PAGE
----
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Wednesday, 12 September, 2001, 21:13 GMT 22:13 UK
Innocence is the real casualty
A mounted policeman at the Washington Monument
Washington is in a state of stunned disbelief
By the BBC's Jonny Dymond in Washington

Everything will go back to normal and everything has changed.

In New York, there is raw horror. In Washington DC, removed from the carnage over the river at the Pentagon, there is stunned disbelief.

A man praying in Washington DC
Americans' carefree ignorance is no longer tenable
Broadcasting last night from the top of a federal government building, everything seemed the same. Washington was quiet, no change there then, it is a quiet place.

The administrative centre of the city was deserted, but it always is at the end of the working day.

The streets were empty and it could have been a Sunday afternoon.

A golden sunset struck the Mall and the White House. The city seems a young and somehow unsullied place.

It looks very different from the Old World capitals like London, Paris and Madrid, with their constant reminders of past imperial glory and shame.

Invulnerability gone

One change brought about by Tuesday's attack is obvious, that sense of invulnerability, of being protected from territorial attack by two vast oceans, is now gone.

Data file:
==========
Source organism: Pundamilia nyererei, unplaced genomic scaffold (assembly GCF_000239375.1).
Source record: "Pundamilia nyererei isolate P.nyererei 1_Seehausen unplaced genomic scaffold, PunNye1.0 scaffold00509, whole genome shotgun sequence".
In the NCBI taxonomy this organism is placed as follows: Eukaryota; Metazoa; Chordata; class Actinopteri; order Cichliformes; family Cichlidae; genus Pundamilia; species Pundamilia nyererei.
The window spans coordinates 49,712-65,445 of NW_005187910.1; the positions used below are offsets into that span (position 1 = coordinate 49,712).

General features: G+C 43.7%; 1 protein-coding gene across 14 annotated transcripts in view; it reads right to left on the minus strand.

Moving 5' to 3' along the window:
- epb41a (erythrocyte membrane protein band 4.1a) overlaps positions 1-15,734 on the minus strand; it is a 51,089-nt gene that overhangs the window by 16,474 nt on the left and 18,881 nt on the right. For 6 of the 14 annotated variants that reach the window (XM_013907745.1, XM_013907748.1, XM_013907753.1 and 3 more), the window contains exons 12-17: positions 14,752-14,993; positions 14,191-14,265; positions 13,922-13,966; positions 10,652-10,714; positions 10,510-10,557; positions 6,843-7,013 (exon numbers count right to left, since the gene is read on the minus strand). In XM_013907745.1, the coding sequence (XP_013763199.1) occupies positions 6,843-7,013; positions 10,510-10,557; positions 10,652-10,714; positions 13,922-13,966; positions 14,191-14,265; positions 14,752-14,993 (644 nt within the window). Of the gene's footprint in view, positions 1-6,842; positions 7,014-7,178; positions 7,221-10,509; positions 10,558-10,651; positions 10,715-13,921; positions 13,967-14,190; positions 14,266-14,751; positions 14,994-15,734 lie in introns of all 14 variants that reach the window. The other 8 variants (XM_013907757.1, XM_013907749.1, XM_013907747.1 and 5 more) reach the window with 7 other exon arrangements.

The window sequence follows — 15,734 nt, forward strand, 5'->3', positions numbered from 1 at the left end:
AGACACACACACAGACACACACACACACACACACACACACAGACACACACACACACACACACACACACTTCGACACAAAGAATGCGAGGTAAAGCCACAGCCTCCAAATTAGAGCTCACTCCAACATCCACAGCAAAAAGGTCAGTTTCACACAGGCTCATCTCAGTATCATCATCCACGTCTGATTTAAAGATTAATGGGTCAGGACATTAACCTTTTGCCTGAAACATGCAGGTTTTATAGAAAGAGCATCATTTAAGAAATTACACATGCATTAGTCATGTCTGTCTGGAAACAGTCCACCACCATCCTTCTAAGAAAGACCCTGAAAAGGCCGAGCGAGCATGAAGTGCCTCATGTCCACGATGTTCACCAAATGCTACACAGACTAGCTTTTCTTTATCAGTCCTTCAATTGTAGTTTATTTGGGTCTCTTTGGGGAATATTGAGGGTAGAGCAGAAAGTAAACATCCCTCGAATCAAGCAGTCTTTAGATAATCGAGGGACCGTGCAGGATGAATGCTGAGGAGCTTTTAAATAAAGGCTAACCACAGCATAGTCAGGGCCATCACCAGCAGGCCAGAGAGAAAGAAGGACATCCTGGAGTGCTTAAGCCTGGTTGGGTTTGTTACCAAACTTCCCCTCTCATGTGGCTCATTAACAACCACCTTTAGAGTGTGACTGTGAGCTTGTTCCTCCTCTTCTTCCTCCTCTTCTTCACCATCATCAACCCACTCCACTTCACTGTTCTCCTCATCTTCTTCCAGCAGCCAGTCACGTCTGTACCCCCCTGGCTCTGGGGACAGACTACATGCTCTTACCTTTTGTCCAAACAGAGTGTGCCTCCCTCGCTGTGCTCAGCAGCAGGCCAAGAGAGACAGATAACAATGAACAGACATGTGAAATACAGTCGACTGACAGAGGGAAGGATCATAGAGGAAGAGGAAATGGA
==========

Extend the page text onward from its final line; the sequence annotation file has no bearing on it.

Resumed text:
Analysts have warned of asymmetric wars for some time, the difficulty Goliath has protecting himself against David.

That abstruse language is now a reality for America.

Remains of the World Trade Center towers
Raw horror in New York
The technological advantages that the US possesses seem useless.

There have been questions as to why planes were allowed into some of the most heavily restricted airspace in the world.

But no one yet suggested that either Manhattan or Washington DC be ringed with missile defences.

How do you guard against a rock thrown at a greenhouse?

Beyond the question of how this disaster could befall America, there will be the question of why. How any organisation or country could hate the US so much as to want to bring such death and destruction.

Hatred incomprehensible

Americans do not spend much time studying their own foreign policy. To many America is an ideal as much as a country - a shining city on a hill, dedicated to democracy and prosperity.

The idea that nations might dislike or hate America is an alien one. Often the words thrown against the country are met with a shrug.

That a country which has brought the good life to so many could be disliked with such ferocity is incomprehensible to many of its citizens.

That carefree ignorance is no longer tenable - that sense of invincibility, of prowess beyond one's years, an almost wilful ignorance, all the attributes of the young.

If and when the World Trade Center is rebuilt, the mourning finished, the terrible pictures and sounds relegated to the archive, that youthfulness of spirit may well remain the final casualty.

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